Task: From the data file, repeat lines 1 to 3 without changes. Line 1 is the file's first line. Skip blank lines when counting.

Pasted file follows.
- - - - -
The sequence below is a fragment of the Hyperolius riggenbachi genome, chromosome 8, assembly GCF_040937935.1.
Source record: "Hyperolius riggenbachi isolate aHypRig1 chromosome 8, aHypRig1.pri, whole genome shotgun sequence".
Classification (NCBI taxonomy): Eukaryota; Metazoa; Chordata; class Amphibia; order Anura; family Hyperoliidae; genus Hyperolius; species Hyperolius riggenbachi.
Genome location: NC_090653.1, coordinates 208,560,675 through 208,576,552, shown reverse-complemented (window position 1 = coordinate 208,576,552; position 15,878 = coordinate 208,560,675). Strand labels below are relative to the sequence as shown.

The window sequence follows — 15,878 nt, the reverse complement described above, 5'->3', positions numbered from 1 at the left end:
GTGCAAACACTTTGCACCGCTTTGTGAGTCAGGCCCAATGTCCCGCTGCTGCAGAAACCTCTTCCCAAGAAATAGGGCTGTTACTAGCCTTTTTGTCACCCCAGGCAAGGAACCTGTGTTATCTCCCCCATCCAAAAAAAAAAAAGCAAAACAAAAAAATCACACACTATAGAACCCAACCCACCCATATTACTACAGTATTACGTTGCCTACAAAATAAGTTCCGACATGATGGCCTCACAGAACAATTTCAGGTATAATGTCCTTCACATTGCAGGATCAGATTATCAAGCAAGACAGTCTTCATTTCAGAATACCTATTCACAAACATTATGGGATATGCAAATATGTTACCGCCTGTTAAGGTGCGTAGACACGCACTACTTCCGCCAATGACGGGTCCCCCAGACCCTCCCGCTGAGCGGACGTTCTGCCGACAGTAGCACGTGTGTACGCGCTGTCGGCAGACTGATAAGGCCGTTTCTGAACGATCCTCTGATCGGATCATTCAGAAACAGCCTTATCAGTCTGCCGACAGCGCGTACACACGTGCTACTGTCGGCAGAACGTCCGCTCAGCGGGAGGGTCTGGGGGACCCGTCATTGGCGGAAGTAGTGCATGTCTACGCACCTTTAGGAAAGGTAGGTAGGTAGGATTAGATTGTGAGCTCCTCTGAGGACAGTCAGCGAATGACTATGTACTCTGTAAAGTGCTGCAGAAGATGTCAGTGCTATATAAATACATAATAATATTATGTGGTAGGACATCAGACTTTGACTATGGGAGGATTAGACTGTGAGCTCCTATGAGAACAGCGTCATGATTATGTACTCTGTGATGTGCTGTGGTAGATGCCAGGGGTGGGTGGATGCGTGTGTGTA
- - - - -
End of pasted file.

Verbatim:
The sequence below is a fragment of the Hyperolius riggenbachi genome, chromosome 8, assembly GCF_040937935.1.
Source record: "Hyperolius riggenbachi isolate aHypRig1 chromosome 8, aHypRig1.pri, whole genome shotgun sequence".
Classification (NCBI taxonomy): Eukaryota; Metazoa; Chordata; class Amphibia; order Anura; family Hyperoliidae; genus Hyperolius; species Hyperolius riggenbachi.